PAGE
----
Use of Benzodiazepines in the Treatment of Anxiety

| September 16, 2008 | 0 Comments

by Elisa Cascade and Amir H. Kalali, MD

Ms. Cascade is Vice President, Quintiles Inc./iGuard, Falls Church, Virginia; and Dr. Kalali is Vice President, Global Therapeutic Group Leader CNS, Quintiles Inc., San Diego, California, and Professor of Psychiatry, University of California, San Diego.

Psychiatry (Edgemont) 2008;5(9):21–22

Abstract

We examined the role of benzodiazepines in the treatment of anxiety by both psychiatrists and primary care physicians. Over the past year, 112.8 million prescriptions were filled for a benzodiazepine: 55 percent were prescribed by a primary care physician, 16 percent by a psychiatrist, and the remaining 29 percent of prescriptions by another type of specialty physician. Benzodiazepine monotherapy is much more common in the treatment of anxiety by primary care physicians (42%) than psychiatrists (22%). Even when both benzodiazepine monotherapy and combination regimens are considered, total benzodiazepine use remains slightly greater in primary care than psychiatry (51% vs. 42%).

Key words

anxiety, benzodiazepine, antidepressant, monotherapy, combination therapy, psychiatrist, primary care physician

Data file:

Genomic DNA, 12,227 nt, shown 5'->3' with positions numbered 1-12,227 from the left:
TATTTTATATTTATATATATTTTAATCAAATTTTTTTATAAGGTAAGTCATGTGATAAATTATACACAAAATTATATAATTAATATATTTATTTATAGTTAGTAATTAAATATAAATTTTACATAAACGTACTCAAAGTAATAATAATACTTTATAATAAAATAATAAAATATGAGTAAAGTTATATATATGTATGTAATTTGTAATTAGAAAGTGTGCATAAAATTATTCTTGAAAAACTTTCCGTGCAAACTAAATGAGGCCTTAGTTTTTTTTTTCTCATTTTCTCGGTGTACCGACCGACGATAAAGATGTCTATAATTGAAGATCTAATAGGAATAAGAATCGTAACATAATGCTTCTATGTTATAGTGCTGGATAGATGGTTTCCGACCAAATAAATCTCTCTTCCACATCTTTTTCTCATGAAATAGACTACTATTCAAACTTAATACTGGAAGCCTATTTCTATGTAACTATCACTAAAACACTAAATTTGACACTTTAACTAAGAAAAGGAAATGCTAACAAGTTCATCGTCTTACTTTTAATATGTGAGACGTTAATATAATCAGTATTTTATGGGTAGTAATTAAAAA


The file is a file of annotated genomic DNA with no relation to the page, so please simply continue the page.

Introduction

Benzodiazepines remain an important option for treatment of anxiety. In this article, we examine the role of benzodiazepines in the treatment of anxiety by both psychiatrists and primary care physicians.

Methods

We obtained data from the following sources: 1) total benzodiazepine prescriptions from SDI Health’s (formerly Verispan) VONA, July 2007 to June 2008 and 2) July 2007 to June 2008 data from SDI Health’s Prescription Drug and Diagnosis Audit (PDDA) regarding products used to treat anxiety (ICD-9 diagnosis code 300). PDDA captures data on disease state and associated therapy from 3,100 office-based physicians representing 29 specialties across the United States.

Results

Over the past year, 112.8 million prescriptions were filled for a benzodiazepine. Slightly more than half of all benzodiazepine prescriptions (55%) were written by primary care physicians. Psychiatrists accounted for an additional 16 percent of prescriptions, and the remaining 29 percent of prescriptions were written by another type of specialty physician (Figure 1).

Figure 2 displays use of antidepressants and benzodiazepines in the treatment of anxiety by primary care physicians and psychiatrists. As seen in Figure 2, benzodiazepine monotherapy is much more common in the treatment of anxiety by primary care physicians (42%) than psychiatrists (22%). Even when both benzodiazepine monotherapy and combination regimens are considered, total benzodiazepine use remains slightly greater in primary care than psychiatry (51% vs. 42%).

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Category: Anxiety Disorders, Past Articles, Psychiatry, Psychopharmacology, Trend Watch

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